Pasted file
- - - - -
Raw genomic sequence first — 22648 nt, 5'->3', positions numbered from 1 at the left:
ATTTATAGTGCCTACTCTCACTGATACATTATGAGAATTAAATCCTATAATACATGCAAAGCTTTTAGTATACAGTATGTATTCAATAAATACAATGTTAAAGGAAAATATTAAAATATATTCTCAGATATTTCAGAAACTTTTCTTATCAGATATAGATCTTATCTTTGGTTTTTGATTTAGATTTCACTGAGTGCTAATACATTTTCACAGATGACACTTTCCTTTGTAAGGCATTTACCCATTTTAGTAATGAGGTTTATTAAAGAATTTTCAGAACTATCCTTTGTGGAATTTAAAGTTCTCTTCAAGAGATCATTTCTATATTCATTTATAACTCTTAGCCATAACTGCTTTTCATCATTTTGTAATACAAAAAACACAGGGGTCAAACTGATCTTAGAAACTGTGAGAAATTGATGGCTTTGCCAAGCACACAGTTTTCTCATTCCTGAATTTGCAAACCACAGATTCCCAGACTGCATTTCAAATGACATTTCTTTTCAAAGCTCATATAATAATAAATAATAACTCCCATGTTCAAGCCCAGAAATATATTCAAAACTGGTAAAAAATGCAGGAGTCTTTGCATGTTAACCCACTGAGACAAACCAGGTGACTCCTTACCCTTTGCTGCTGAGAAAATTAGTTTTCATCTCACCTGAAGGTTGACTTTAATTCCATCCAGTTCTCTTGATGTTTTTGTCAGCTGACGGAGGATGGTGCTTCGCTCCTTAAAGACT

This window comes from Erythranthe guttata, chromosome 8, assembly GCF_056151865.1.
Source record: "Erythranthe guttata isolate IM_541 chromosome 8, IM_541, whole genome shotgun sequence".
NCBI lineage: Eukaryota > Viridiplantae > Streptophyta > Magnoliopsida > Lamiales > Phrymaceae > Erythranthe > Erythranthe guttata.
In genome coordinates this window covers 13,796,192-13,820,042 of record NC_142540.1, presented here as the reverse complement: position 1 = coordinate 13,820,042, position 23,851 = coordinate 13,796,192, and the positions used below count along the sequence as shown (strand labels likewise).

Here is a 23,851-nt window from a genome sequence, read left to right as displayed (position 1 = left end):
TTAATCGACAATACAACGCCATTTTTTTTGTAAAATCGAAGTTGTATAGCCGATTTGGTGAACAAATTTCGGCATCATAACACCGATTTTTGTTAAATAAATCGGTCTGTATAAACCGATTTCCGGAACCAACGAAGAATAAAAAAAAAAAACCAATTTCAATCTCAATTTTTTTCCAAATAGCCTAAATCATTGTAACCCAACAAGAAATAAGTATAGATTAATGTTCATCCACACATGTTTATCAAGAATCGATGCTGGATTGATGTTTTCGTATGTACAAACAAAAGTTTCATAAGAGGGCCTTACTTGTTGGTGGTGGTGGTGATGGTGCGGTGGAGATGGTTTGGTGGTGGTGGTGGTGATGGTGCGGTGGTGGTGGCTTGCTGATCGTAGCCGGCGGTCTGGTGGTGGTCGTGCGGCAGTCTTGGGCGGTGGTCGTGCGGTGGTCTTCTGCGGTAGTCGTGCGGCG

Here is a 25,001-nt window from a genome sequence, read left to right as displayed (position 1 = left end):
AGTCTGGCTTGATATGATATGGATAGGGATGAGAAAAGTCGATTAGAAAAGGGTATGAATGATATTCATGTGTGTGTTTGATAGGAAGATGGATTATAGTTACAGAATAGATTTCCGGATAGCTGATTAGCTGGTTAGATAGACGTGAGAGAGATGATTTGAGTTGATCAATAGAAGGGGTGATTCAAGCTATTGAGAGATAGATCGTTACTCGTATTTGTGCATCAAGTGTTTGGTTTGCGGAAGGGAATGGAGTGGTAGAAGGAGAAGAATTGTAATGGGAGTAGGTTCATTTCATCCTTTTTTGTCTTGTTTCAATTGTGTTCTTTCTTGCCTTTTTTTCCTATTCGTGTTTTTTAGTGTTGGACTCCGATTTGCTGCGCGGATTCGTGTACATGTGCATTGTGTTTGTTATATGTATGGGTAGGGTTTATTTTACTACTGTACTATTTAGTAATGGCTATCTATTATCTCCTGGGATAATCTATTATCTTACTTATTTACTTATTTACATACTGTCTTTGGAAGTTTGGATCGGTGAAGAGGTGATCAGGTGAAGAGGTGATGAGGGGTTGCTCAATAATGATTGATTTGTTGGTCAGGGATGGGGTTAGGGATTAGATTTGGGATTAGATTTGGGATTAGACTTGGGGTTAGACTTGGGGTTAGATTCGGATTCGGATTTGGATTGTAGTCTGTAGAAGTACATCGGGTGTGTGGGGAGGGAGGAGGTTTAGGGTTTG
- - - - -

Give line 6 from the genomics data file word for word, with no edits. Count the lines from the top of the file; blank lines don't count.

In genome coordinates this window covers 13,796,192-13,820,042 of record NC_142540.1, presented here as the reverse complement: position 1 = coordinate 13,820,042, position 23,851 = coordinate 13,796,192, and the positions used below count along the sequence as shown (strand labels likewise).